perception Definition in the Cambridge English Dictionary Cambridge dictionaries logo

Definition of “perception” - English Dictionary

"perception" in American English

See all translations

perceptionnoun

 us   /pərˈsep·ʃən/
  • perception noun (BELIEF)

[C] a ​thought, ​belief, or ​opinion, often ​held by many ​people and ​based on ​appearances: Even though he had done nothing ​illegal, the public’s perception was that he had ​acted dishonestly, and he was ​forced to ​resign.
  • perception noun (AWARENESS)

[U] an ​awareness of things through the ​physicalsenses, esp. ​sight
(Definition of perception from the Cambridge Academic Content Dictionary © Cambridge University Press)







"perception" in British English

See all translations

perceptionnoun

uk   /pəˈsep.ʃən/  us   /pɚ-/
  • perception noun (BELIEF)

C2 [C] a ​belief or ​opinion, often ​held by many ​people and ​based on how things ​seem: We have to ​change the public's perception that ​money is being ​wasted. These ​photographs will ​affect people's perceptions of ​war.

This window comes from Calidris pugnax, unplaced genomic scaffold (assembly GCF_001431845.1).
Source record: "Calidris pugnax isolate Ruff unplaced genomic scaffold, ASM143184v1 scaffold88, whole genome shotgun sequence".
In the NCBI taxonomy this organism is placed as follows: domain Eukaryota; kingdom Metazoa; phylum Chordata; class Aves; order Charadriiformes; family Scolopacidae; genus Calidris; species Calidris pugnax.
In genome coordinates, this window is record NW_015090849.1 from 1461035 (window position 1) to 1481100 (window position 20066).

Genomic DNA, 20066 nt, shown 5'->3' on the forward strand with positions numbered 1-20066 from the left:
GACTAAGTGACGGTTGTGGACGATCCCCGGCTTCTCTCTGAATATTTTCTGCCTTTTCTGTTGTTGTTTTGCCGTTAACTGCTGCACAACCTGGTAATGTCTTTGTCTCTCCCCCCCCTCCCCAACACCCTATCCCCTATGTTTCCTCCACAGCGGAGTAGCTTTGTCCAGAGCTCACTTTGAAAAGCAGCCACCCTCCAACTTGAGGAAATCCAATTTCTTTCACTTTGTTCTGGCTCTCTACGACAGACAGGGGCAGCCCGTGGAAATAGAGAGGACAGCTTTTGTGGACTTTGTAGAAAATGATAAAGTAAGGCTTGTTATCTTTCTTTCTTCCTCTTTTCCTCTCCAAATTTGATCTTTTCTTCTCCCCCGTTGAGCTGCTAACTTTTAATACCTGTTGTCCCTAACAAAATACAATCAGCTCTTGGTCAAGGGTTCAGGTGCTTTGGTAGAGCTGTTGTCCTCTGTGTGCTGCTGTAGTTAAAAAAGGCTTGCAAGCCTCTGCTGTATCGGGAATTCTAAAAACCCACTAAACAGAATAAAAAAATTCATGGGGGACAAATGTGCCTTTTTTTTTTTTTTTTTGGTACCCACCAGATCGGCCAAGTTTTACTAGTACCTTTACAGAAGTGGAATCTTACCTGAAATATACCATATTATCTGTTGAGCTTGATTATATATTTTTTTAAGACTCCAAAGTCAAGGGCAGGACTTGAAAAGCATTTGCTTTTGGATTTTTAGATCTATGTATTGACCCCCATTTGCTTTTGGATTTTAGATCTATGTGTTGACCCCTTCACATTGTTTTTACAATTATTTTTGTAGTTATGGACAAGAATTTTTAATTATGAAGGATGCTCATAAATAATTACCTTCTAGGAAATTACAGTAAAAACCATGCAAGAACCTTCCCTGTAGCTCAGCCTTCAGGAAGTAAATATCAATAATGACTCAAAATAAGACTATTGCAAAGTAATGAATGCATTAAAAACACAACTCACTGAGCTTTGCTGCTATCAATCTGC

expend iconexpend iconMore examples

(Definition of perception from the Cambridge Advanced Learners Dictionary & Thesaurus © Cambridge University Press)

"perception" in Business English

See all translations

perceptionnoun [C or U]

uk   us   /pəˈsepʃən/
the way that someone ​thinks and ​feels about a ​company, ​product, ​service, etc.: Although our ​handling of ​complaints has ​improved greatly, it continues to be a significant problem in ​terms of public perception. A ​strongbrand has a ​bigimpact on product perception. Sometimes the ​experience of going through the ​coursechanges people's perceptions about ​entrepreneurship.
(Definition of perception from the Cambridge Business English Dictionary © Cambridge University Press)
What is the pronunciation of perception?
Add Cambridge dictionaries to your browser to your website
Word of the Day

fire-eater

a performer who entertains people by seeming to swallow flames

Word of the Day

I used to work hard/I’m used to working hard (Phrases with ‘used to’)
I used to work hard/I’m used to working hard (Phrases with ‘used to’)
by Kate Woodford,
February 10, 2016
On this blog, we like to look at words and phrases in the English language that learners often have difficulty with. Two phrases that can be confused are ‘used to do something’ and ‘be used to something/doing something’. People often use one phrase when they mean the other, or they use the wrong

Read More 

farecasting noun
farecasting noun
February 08, 2016
predicting the optimum date to buy a plane ticket, especially on a website or using an app A handful of new and updated websites and apps are trying to perfect the art of what’s known as farecasting – predicting the best date to buy a ticket.

Read More